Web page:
News Room

Date: August 13, 2020

By: Nicole Tolliver, Payroll Tax Knowledge Center Consultant

Executive Order – Payroll Tax Holiday Updates:

On Saturday August 8th, the executive order for a payroll tax holiday was signed, calling for a deferral of payroll tax obligations.  Below are a few updates as more information has been made available:

  • The deferral would cover the period for wages paid on September 1, 2020 through December 31, 2020 deferring the FICA taxes used to fund Social Security and Medicare.
  • The Executive Order lists the deferral available to any employee whose biweekly pay that is less than $4,000 on a pre-tax basis.  The annual salary calculates to less than $104,000 for eligibility.
  • The tax deferral would be for the employee portion only.  Employers are still to pay and report their portions.

To learn more about Social Security and Medicare taxes and wage limits, visit our 2020 Federal Tax Snapshot.

Date: August 10, 2020

By: Nicole Tolliver, The Payroll Tax Knowledge Consultant

Executive Order Signed for Payroll Tax Holiday

On Saturday August 8th, the executive order for a payroll tax holiday has been signed.  The order seeks to defer Social Security tax and Medicare tax for the employee portion of earnings of less than $100,000 a year.  Currently, the employer is required to pay their portion of the tax as well as withhold the matching amount from the employee.  The employer and employee tax rate for social security is 6.20% with a taxable wage limit of $137,700 and Medicare tax is 1.45% (an additional .90% tax required for employee only on earnings in excess of $200,000).  However, the executive order calls for a deferment of these employee tax portions through the rest of the 2020 year.

Although, the executive order will still need to pass through congress, there could be questions circling among many in the payroll community regarding the potential impact to their employee population across the board.  Since the executive order is a deferment of the employee tax portion, where would the liability stand?  Would employers be required to collect and remit the employee portion to the IRS or would the responsibility fall on employee to reconcile during filing season?  In addition, would employers still be required to report the taxable wages for both Social Security and Medicare during the deferment period?

Certainly the above questions are just a snapshot of the multitude of concerns many payroll professionals may have regarding the recent tax news.  However, this is an opportunity to look at internal data within your organization.  Start by understanding the number of impacted employees who would fall within the threshold of under $100,000.  Next determine, from a systems perspective, of how would the employee portion for Social Security and Medicare tax be shut off.  There may be other internal processes specific to your organization to consider as well.  This is a good time to be proactive in your discussions and gatherings of data in order to position your department in the event the executive order is passed.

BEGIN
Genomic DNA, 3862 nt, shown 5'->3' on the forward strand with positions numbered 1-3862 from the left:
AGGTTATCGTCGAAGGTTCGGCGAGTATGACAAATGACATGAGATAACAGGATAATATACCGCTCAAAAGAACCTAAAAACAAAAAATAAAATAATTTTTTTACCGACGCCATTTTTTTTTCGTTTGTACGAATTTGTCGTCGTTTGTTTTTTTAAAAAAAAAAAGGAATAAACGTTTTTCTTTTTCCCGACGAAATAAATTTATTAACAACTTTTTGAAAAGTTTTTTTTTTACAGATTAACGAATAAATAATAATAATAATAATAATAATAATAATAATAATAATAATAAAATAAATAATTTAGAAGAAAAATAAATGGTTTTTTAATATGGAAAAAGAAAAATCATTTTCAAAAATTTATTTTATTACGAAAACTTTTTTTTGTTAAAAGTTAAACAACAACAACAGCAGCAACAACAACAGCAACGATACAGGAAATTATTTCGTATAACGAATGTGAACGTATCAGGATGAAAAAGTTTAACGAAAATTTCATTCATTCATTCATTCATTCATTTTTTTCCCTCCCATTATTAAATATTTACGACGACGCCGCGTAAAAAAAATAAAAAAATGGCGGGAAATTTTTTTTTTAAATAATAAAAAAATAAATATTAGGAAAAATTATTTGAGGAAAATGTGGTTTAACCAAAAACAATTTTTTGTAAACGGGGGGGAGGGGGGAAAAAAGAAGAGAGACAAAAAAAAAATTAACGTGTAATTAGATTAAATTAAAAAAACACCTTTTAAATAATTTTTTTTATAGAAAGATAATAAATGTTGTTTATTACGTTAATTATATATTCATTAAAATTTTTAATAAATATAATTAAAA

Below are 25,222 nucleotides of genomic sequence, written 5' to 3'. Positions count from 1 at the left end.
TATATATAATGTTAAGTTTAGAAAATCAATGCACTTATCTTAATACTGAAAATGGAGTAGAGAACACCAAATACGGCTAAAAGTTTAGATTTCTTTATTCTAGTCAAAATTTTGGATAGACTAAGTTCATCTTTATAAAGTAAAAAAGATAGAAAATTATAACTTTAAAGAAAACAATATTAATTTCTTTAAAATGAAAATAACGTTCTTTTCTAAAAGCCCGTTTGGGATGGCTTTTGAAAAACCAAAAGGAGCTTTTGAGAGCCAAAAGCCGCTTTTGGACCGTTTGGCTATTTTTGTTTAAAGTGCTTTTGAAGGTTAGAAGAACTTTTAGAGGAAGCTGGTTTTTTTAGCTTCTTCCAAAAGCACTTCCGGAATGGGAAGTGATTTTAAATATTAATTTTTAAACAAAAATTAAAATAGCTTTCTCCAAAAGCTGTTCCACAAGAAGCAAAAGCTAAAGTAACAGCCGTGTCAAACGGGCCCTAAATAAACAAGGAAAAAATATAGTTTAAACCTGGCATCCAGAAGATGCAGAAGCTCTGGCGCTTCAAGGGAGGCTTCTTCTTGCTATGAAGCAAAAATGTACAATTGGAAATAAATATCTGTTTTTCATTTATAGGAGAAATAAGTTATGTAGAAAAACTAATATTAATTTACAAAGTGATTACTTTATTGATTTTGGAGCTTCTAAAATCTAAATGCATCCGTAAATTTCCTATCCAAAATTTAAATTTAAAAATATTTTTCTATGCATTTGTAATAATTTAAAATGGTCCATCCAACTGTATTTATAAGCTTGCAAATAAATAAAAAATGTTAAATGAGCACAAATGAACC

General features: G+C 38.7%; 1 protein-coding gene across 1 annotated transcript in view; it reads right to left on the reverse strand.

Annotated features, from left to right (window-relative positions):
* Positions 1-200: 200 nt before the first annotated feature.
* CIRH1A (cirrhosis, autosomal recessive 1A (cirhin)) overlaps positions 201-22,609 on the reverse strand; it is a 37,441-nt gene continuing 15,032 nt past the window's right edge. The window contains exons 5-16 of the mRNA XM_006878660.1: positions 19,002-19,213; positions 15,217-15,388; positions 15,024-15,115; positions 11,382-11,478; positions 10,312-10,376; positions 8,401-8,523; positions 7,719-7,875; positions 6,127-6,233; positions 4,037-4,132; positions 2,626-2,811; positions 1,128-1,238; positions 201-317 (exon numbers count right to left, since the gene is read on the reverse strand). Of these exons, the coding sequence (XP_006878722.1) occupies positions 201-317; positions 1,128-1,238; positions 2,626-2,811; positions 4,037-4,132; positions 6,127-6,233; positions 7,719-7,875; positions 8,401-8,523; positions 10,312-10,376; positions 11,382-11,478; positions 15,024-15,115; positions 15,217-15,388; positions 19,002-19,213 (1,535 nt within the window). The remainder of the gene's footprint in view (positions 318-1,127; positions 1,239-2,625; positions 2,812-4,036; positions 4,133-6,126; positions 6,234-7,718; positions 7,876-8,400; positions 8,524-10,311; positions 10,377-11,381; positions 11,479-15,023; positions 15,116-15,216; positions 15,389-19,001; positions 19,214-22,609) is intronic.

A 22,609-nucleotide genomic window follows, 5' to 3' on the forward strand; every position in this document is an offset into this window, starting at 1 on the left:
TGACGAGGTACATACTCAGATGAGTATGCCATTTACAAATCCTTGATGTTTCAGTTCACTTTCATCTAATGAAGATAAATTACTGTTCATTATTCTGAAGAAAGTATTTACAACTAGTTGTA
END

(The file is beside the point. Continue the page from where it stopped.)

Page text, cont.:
Form W-4 FAQ’s Reminder!

With the redesign of Form W-4 for this year, The Payroll Tax Knowledge Center wanted to highlight some key reminders to help you maintain compliance from the employer side and to be able to assist employees with general questions. For more FAQ’s regarding Form W-4, please visit the IRS site here.

When should employers start using the redesigned Form W-4?

January 1, 2020

What is the difference from Form W-4 2019 from Form W-4 2020?

The new Form W-4 no longer uses the concept of withholding allowances which was previously tied to the amount of an employee’s personal exemptions.  With the new Form W-4, it takes into account multiple jobs, credits for the full year for children and other dependants.  In addition, the new form takes into account other adjustments such as other full year income (not from jobs), and full year deductions over than standard deductions.

Similar to the previous form, employees can still indicate an extra withholding. This amount must be indicated on line 4(c) of the new Form W-4.

Are existing employees required to fill out a new Form W-4?

No. Existing employees are only required to complete the new Form W-4 if they are making adjustments to their withholding.

What do I do if an existing employee submits the 2019 Form W-4 instead of the 2020 Form W-4 to adjust their withholding for 2020?

Reject it and request that changes be submitted on the new form.

What do I do if a new hire or rehire for 2020 does not submit a Form W-4?

Per the IRS, any employee who fails to furnish a Form W-4 will be treated as a single filer with no other adjustments.

As an employer, all employees should have a Form W-4 on file to ensure that the correct federal income tax is being withheld from the employee’s pay.

I am getting questions from employees who wish to exempt from federal income withholding and them not seeing where to indicate that on the form.  How do I guide them?

Per the redesign Form W-4, if an employee wishes to exempt from having federal income taxes withheld and providing they certify that they meet the criteria outline on the form, they may indicated “Exempt” on Form W-4 in the space below Step 4(c). Then, complete Steps 1(a), 1(b), and 5. The form also indicates that no other steps are needed. Please refer to the Form’s instructions here.

When does an employee “exemption” status expire?

February 16, 2021.